Again the sheer number of people just overwhelms me:
Our second seminar led us into thinking about what God’s purpose for man is, as outlined in Genesis. That’s really hard to compare with us today, because we live in a time much much different to what Adam was in; drawing the parallels would not be easy. We moved onto a section where we had to draw a diagram to list the relationship between the various elements in God’s creation. The question was something like: “How do man, woman, offspring, God, animals, plants and ground relate to each other in creation.” One table drew this for an answer:
I think that captures creation quite perfectly haha. Jokes.
But although there was some kind of order in creation, we saw that in Genesis 3, that order gets completely overturned when the serpent holds influence over Eve to eat the fruit, Eve convinces Adam to eat the fruit, and Adam thought it best to listen to Eve rather than God. As such, things in creation were broken because of that one incident, which is bad news for all of us. So then we moved onto Jesus and drew parallels between him and Adam. Jesus was a man who lived completely obedient to God, unlike Adam, and the major difference between these two people is that Adam brought about death through sin for the rest of mankind, but Jesus brought life through his obedient death to the cross. As such, what Adam failed to do, Jesus was able to fulfil, and so we gain hope through Jesus because He is like our representative before God.
The last thing we talked about in the morning seminar was what our “work” was. Adam had to work in the garden of Eden, and we have to “work” in similar ways. There was quite a lot of discussion about labouring, like being employed in a normal job through a degree in university. And there was the other side where our work as Christians is to make disciples of Jesus. And though we could see two different types of work here, there were still more questions to ask about how to balance these two types of work. We didn’t reach a conclusion in the end, due to time, but these are things we are just going to have to continue wrestling with in the future.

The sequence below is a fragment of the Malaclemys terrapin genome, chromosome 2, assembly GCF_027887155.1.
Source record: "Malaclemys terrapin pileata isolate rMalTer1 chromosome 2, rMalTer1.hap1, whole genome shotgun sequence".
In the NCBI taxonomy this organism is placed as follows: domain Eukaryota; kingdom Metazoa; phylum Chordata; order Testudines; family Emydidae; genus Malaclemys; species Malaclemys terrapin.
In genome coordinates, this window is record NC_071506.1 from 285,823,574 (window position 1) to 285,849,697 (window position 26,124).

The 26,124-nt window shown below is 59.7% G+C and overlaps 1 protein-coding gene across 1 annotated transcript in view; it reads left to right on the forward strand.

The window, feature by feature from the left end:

Free time came after lunch. There really isn’t much to talk about free time because we didn’t do anything interesting. It’s quite strange, in my first two years of MYC we would just use our free time to play card/board games and such. This year, us third years just sat and chat most of the time. I guess we were too tired (or are boring people) to get up and actually “do”stuff. Just sitting and chatting sufficed. I took the chance to catch up with people I hadn’t talked to in a while, mostly people from other faculties since I would’ve seen them the least. It was really good to get the chance to catch up with friends from primary school and high school and it was quite encouraging to share and learn from each other how our Christian lives have been since the time we last saw each other. Having said that, it was quite daunting at how many people I needed to catch up with over the five days at camp. And even then, when would there ever be time to catch up with them again? Yes, I slightly worry about that, but God makes time for us, this week at MYC was but one opportunity He gave to us.